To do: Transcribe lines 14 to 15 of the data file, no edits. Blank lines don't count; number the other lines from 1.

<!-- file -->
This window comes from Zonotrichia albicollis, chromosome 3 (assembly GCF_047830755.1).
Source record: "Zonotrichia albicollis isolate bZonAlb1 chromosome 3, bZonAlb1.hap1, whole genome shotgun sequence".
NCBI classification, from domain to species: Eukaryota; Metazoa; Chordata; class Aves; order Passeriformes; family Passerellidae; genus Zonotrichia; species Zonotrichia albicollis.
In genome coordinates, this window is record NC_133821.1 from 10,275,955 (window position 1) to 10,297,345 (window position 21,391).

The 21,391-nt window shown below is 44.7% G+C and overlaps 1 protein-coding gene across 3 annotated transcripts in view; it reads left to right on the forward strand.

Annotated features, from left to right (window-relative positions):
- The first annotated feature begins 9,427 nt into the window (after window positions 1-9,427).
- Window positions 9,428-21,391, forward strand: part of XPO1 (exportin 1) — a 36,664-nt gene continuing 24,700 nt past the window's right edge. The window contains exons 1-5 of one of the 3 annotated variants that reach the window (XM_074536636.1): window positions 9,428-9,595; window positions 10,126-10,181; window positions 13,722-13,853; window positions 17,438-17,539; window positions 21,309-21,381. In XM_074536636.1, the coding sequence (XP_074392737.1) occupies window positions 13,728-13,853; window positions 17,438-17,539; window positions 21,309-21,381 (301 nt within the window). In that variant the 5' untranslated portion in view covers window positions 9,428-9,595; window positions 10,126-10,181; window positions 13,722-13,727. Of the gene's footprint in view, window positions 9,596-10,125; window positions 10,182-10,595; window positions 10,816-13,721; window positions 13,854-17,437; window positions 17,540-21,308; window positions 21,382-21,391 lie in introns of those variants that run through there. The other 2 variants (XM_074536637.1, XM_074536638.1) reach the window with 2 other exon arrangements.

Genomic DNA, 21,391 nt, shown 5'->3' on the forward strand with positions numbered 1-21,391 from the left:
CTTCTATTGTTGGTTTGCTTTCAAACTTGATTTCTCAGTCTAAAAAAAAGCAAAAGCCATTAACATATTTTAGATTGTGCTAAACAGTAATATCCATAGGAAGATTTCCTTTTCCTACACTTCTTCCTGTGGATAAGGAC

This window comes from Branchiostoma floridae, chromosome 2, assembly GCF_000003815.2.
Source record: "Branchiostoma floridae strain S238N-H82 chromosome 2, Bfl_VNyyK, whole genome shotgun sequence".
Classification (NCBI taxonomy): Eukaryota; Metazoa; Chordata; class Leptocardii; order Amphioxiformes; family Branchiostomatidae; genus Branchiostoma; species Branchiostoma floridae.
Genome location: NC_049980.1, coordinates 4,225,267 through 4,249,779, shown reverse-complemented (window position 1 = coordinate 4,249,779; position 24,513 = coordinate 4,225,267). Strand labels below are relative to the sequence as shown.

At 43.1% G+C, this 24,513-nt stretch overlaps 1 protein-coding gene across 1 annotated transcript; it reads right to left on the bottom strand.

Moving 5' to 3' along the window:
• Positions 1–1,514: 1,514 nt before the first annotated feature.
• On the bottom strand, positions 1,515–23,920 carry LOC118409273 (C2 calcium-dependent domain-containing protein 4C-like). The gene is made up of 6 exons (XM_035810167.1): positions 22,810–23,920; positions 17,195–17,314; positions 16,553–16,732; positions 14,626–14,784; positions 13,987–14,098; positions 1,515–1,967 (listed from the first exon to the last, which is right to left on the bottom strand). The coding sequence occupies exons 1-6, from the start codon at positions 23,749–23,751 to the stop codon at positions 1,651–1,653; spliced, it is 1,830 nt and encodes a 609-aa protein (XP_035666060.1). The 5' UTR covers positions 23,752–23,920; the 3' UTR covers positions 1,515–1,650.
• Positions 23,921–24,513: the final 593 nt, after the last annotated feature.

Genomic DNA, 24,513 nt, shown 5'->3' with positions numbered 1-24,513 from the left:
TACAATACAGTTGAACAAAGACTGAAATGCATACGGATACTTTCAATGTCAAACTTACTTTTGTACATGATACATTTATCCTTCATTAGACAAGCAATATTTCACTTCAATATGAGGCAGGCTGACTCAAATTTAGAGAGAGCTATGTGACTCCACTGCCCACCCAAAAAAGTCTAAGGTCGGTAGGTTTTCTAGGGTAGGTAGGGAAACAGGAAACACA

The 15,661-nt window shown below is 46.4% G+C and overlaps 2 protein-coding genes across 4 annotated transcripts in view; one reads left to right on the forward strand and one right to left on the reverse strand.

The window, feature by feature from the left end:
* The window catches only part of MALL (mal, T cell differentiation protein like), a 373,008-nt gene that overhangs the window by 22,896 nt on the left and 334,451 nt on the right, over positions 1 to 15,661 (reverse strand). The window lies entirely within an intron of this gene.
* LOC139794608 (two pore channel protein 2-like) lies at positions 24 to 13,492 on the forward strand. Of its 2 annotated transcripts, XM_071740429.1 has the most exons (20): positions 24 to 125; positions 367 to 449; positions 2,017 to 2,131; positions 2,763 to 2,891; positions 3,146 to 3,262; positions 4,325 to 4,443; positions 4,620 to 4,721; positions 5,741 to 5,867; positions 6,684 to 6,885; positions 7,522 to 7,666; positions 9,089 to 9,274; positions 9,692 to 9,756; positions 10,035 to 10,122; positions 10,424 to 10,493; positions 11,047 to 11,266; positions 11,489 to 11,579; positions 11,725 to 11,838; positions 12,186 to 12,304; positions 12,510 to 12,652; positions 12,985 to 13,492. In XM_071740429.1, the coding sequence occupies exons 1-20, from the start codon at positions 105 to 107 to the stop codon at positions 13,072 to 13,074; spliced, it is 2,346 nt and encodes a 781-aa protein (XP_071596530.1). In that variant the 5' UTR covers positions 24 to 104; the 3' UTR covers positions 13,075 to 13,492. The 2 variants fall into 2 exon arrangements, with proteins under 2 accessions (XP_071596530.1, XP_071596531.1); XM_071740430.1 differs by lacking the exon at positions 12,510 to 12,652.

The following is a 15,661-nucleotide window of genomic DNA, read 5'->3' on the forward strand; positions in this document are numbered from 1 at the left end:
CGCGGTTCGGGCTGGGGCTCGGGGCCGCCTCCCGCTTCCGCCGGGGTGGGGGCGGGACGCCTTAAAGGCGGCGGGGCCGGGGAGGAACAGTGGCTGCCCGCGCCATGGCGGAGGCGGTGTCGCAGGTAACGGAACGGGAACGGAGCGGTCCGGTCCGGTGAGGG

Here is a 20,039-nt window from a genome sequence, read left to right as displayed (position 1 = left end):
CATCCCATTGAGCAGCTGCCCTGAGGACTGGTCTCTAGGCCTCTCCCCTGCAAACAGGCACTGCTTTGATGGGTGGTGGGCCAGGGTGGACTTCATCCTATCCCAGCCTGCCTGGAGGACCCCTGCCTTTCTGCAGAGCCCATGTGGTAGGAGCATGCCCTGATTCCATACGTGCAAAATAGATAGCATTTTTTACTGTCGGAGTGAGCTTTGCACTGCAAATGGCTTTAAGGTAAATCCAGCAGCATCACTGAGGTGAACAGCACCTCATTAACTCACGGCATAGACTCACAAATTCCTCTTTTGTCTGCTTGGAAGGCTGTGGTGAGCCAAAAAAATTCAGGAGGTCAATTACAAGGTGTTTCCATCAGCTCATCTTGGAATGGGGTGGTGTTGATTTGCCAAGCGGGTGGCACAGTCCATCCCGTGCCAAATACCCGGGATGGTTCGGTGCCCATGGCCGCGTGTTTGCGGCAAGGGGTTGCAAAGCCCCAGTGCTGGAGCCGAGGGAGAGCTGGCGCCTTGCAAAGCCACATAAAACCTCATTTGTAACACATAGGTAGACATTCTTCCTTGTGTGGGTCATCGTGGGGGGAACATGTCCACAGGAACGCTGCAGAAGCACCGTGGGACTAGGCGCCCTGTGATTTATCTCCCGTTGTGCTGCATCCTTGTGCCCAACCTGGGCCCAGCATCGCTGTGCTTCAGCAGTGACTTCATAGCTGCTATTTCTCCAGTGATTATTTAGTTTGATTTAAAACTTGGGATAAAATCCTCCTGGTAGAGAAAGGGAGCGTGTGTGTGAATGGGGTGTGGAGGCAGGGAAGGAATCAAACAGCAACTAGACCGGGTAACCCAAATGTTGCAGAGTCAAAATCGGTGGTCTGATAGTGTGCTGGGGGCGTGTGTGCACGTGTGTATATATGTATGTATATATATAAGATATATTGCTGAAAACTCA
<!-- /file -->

Genome location: NC_049980.1, coordinates 4,225,267 through 4,249,779, shown reverse-complemented (window position 1 = coordinate 4,249,779; position 24,513 = coordinate 4,225,267). Strand labels below are relative to the sequence as shown.

At 43.1% G+C, this 24,513-nt stretch overlaps 1 protein-coding gene across 1 annotated transcript; it reads right to left on the bottom strand.